High-altitude pulmonary edema
|High-Altitude Pulmonary Edema (HAPE)|
|Classification and external resources|
High-altitude pulmonary edema (HAPE) (HAPO spelled oedema in British English) is a life-threatening form of non-cardiogenic pulmonary edema (fluid accumulation in the lungs) that occurs in otherwise healthy mountaineers at altitudes typically above 2,500 meters (8,200 ft). Cases, however, have also been reported at lower altitudes (between 1,500–2,500 metres or 4,900–8,200 feet in highly vulnerable subjects), though what makes some people susceptible to HAPE is currently unknown. HAPE remains the major cause of death related to high-altitude exposure, with a high mortality rate in the absence of adequate emergency treatment.
Signs and symptoms
Physiological and symptomatic changes often vary according to the altitude involved.
The Lake Louise Consensus Definition for High-Altitude Pulmonary Edema has set widely used criteria for defining HAPE symptoms:
Symptoms: at least two of:
- Difficulty in breathing (dyspnea) at rest
- Weakness or decreased exercise performance
- Chest tightness or congestion
Signs: at least two of:
- Crackles or wheezing (while breathing) in at least one lung field
- Central cyanosis (blue skin color)
- Tachypnea (rapid shallow breathing)
- Tachycardia (rapid heart rate)
The initial cause of HAPE is a shortage of oxygen caused by the lower air pressure at high altitudes. The mechanisms by which this oxygen shortage causes HAPE are poorly understood, but two processes are believed to be important:
- Increased pulmonary arterial and capillary pressures (pulmonary hypertension) secondary to hypoxic pulmonary vasoconstriction.
- An idiopathic non-inflammatory increase in the permeability of the vascular endothelium.
Although higher pulmonary arterial pressures are associated with the development of HAPE, the presence of pulmonary hypertension may not in itself be sufficient to explain the development of edema: severe pulmonary hypertension can exist in the absence of clinical HAPE in subjects at high altitude.
The incidence of clinical HAPE in unacclimatized travelers exposed to high altitude (~4,000 m or 13,000 ft) appears to be less than 1%. The U.S. Army Pike's Peak Research Laboratory has exposed sea-level-resident volunteers rapidly and directly to high altitude; during 30 years of research involving about 300 volunteers (and over 100 staff members), only three have been evacuated with suspected HAPE.
Individual susceptibility to HAPE is difficult to predict. The most reliable risk factor is previous susceptibility to HAPE, and there is likely to be a genetic basis to this condition, perhaps involving the gene for angiotensin converting enzyme (ACE). Recently, scientists have found the similarities between low amounts of 2,3-BPG (also known as 2,3-DPG) with the occurrence of HAPE at high altitudes. Persons with sleep apnea are susceptible due to irregular breathing patterns while sleeping at high altitudes.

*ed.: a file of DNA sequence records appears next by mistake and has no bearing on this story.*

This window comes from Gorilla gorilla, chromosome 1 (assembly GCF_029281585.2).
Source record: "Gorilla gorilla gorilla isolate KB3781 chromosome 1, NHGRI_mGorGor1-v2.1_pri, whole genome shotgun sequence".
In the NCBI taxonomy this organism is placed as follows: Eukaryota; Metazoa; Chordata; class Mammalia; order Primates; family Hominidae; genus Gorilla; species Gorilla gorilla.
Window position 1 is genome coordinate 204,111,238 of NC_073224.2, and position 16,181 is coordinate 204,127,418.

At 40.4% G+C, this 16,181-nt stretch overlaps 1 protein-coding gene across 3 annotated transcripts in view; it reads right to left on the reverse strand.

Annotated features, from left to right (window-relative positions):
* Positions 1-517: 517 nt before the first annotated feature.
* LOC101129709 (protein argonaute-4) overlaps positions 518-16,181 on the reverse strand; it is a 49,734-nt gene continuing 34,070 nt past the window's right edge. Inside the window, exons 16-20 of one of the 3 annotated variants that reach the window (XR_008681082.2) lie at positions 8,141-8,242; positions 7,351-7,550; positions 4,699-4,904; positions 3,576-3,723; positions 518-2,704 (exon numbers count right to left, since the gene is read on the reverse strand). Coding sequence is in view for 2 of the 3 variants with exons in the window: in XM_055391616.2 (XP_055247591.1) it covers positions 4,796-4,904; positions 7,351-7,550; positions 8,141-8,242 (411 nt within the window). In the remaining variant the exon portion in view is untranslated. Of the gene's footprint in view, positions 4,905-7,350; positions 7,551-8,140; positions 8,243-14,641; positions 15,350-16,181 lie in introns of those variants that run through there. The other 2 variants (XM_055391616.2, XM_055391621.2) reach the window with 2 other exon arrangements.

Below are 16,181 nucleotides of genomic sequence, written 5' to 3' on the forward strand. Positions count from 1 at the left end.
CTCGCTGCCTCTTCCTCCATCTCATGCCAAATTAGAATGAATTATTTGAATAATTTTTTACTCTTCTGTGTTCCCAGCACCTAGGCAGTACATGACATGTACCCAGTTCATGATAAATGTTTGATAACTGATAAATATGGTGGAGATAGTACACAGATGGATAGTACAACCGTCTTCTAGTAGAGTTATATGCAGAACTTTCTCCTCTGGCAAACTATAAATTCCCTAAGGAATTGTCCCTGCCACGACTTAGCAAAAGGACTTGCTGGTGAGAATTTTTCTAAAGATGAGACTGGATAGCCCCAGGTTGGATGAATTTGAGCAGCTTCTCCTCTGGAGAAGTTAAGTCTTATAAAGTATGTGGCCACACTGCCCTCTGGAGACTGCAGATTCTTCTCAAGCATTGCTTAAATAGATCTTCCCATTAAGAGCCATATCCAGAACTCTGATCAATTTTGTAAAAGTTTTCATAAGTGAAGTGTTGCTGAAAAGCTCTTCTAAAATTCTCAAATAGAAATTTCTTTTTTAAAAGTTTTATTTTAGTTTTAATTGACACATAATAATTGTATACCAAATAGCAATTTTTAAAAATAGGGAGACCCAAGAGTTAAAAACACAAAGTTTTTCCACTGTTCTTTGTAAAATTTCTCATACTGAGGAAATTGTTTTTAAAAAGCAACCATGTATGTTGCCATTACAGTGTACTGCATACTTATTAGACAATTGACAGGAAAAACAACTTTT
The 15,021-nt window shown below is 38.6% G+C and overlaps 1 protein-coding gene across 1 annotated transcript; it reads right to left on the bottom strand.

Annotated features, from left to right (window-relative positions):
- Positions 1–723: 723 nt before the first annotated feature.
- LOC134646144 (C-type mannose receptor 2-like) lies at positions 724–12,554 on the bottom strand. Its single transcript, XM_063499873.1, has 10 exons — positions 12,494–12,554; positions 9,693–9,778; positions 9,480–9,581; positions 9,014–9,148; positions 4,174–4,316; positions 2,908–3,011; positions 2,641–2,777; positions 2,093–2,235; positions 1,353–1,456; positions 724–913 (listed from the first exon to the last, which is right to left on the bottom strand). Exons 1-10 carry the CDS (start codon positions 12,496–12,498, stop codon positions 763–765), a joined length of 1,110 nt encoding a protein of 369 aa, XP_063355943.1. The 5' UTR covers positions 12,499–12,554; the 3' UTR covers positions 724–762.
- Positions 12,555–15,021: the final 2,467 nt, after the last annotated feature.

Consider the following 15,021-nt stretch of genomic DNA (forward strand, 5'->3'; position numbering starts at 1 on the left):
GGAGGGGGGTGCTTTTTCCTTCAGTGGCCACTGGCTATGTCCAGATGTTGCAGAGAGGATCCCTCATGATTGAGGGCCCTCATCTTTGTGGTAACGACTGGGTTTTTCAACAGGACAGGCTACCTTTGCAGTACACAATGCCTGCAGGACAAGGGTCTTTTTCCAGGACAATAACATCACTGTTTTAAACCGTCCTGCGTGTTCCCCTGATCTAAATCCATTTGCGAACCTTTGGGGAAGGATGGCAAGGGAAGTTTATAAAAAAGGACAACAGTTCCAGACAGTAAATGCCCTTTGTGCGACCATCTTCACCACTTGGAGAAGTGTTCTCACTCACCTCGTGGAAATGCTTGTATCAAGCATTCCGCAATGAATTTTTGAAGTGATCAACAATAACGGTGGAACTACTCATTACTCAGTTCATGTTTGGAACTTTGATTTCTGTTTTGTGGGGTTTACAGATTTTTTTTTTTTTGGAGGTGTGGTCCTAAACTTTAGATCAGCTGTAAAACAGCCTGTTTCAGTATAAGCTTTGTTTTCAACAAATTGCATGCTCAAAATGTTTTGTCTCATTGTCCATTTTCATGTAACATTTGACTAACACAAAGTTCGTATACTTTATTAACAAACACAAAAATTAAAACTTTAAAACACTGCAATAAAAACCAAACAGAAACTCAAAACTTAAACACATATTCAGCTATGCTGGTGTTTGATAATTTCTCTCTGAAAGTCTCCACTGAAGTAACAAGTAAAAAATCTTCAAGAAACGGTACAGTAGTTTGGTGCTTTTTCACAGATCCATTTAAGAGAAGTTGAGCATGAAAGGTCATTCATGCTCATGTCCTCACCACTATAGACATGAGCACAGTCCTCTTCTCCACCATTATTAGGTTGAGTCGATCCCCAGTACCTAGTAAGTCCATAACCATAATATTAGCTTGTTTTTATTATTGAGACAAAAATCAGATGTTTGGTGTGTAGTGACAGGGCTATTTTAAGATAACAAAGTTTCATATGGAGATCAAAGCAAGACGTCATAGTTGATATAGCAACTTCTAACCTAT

To help understand factors that make some individuals susceptible to HAPE, the International HAPE Database was set up in 2004. Individuals who have previously suffered from HAPE can register with this confidential database to help researchers study the condition. The standard and most important treatment is to descend to lower altitude as quickly as possible, preferably by at least 1000 metres. Oxygen should also be given if possible. Symptoms tend to quickly improve with descent, but more severe symptoms may continue for several days. The standard drug treatments for which there is strong clinical evidence are dexamethasone and nifedipine. Phosphodiesterase inhibitors such as sildenafil and tadalafil are also effective but may worsen the headache of mountain sickness.
- Acetazolamide, a drug that speeds acclimatization to high altitudes.
- Pulmonary edema
- Altitude sickness
- High-altitude cerebral edema (HACE)
- High-altitude flatus expulsion (HAFE)
- Pulse oximeter, the instrument to measure oxygen level in blood.
- Wilderness medicine
- Wilderness Medical Society
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- "Why do low oxygen levels cause altitude sickness?". Altitude.org.
- "The Lake Louise Consensus on the Definition of Altitude Illness". High Altitude Medicine Guide. Thomas E. Dietz. Retrieved 2012-11-10.
- Kenneth Baillie and Alistair Simpson. "Barometric pressure calculator". Apex (Altitude Physiology EXpeditions). Retrieved 2006-08-10.
- Bärtsch, P; Maggiorini, M; Ritter, M; Noti, C et al. (October 1991). "Prevention of high-altitude pulmonary edema by nifedipine". The New England Journal of Medicine 325 (18): 1284–9. doi:10.1056/NEJM199110313251805. PMID 1922223.
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- "International HAPE database". Apex (Altitude Physiology EXpeditions). Retrieved 2006-08-10.
- Luks, AM (2008). "Do we have a 'best practice' for treating high altitude pulmonary edema?". High Altitude Medicine & Biology 9 (2): 111–4. doi:10.1089/ham.2008.1017. PMID 18578641.
- Maggiorini, M; Brunner-La Rocca, HP; Peth S et al. (October 2006). "Both tadalafil and dexamethasone may reduce the incidence of high-altitude pulmonary edema: a randomized trial". Annals of Internal Medicine 145 (7): 497–506. doi:10.7326/0003-4819-145-7-200610030-00007. PMID 17015867.
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- Bates, MG; Thompson, AA; Baillie, JK (March 2007). "Phosphodiesterase type 5 inhibitors in the treatment and prevention of high altitude pulmonary edema". Current Opinion in Investigational Drugs 8 (3): 226–31. PMID 17408118.
- The International HAPE Database
- Altitude.org explanation of HAPE and altitude sickness
- Expedition Medicine Training
- GP Notebook HAPE